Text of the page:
Every so often, a completely unassuming and relatively tiny but well made film comes out of the woodwork and utilizes tremendous word-of-mouth to explode in the domestic box office. In recent years, Slumdog Millionaire (2008), Juno, (2007), Little Miss Sunshine (2006) and My Big Fat Greek Wedding (2002) all benefitted from great word-out-mouth.
This year, The Help has swept up at the box office since its debut on Wednesday, August 10th, earning over $137 million domestically to date. This tremendous run reminds the Hollywood powers-that-be that a small-ish, feel good, under-marketed film can be the “David” to the studio tent pole “Goliath’s,” provided that it captures positive word-of-mouth. Since The Help has already firmly planted itself among some all time box office greats, today we’re going to analyze what this picture has accomplished, and how its success positively affects the future of relatively smaller films.
Before we dive into what this picture has accomplished, here are four need-to-know facts about the picture:
1) Budget, Distribution & Financing
The Help had a budget of $25 million. The picture was financed and released by Disney, and co-financed by Participant Media.
2) Source of Material
The Help was based on author Kathryn Stockett’s 2009 novel of the same name, a book that was rejected by over 60 publishers before it finally found a publishing house.
3) Release Date
The film released on about 3,100 screens on Wednesday, August 10.
4) The Audience
According to exit polls ordered by Disney, The Help has an audience that is 74% women, 60% of which are 35 years old or older.
Okay, now that we have the basic information in place, lets analyze the meteoric rise of this little film that could.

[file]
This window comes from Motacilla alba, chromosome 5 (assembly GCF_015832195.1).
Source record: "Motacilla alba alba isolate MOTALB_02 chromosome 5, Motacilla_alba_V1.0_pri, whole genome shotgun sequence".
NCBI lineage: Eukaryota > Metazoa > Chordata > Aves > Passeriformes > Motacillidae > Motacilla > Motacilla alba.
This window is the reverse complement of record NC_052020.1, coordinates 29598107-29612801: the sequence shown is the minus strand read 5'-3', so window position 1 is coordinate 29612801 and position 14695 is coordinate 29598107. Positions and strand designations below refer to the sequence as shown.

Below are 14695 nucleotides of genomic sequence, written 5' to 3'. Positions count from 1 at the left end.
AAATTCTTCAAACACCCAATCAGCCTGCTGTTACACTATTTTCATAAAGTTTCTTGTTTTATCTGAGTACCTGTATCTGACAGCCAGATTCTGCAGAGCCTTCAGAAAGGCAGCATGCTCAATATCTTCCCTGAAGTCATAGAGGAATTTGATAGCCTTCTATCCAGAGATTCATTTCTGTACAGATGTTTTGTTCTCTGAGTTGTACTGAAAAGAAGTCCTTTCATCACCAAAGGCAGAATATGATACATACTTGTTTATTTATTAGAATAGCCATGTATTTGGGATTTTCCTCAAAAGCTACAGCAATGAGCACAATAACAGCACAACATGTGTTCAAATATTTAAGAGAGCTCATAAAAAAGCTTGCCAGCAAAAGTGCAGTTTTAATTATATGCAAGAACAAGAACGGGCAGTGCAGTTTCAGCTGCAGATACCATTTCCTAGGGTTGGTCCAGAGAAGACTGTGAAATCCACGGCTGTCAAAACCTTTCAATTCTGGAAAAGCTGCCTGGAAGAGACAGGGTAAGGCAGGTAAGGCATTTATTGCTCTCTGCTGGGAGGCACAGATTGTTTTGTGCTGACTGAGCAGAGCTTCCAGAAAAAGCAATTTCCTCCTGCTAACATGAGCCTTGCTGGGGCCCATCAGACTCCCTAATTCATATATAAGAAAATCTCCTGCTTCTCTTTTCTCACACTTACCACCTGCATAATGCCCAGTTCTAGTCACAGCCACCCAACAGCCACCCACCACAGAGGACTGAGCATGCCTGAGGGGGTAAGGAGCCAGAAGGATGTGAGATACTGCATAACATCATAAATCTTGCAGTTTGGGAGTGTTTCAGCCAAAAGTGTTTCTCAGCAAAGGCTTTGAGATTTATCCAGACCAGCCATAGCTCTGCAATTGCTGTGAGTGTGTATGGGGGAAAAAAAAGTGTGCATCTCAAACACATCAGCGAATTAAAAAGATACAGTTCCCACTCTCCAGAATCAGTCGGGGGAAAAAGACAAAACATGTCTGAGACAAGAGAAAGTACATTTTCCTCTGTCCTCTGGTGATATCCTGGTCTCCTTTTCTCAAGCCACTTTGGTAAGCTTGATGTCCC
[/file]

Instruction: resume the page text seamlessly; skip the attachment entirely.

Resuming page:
The First 48 Hours Signaled Good Things To Come
One fact that most independent filmmakers may not know is that the success of most films can usually be determined in its first day of release. While this is not always the case, the first day, whether it’s solid or weak, can trigger a chain reaction to its initial performance.
The Help broke out of the gate in its first day of release on Wednesday, August 10 and earned a surprisingly healthy $5.54 million, and then went on to earn another $4.33 million on Thursday, August 11, giving it a total of $9.87 million in its first 48 hours. Since most small films would be ecstatic to earn nearly $10 million in any week, much less in two pre-weekend weekdays, the success in the initial two days clearly signaled good times on the horizon for this historical drama-comedy.
First Weekend Almost Rises Above The Planet Of The Apes
With $9.87 million in its rear-view mirror heading into Friday, August 12, The Help earned $26.05 million in its first weekend, coming in second at the box office to Rise Of The Planet of the Apes (2011). Thus, the “little drama that could” totaled $35.92 million in its first five days of release, giving it strong “legs” to run forward at the box office.
*The success of the first five days forced the powers-that-be to take notice of a film that nobody expected to do anything more than a few modest weekends at the box office and a slightly better than mediocre DVD and cable release. Thus, the-powers-that be may take notice of like- minded projects, based on how The Help performed in it’s first five days.
A Rise to #1 in Week Two
In its second weekend, The Help captured the top spot at the box office, earning $20 million, and totaling $71.3 million in its first 12 days of release. Furthermore, the picture only declined 23% from its opening weekend of $26.05 million, which is considered to be an excellent sign of continued positive word-of-mouth. The film also became the first release since early January to rise to the top spot at the box office, after starting at a lower spot. True Grit (2011) was the last film to do it.
Week Three Delivers Second Week at #1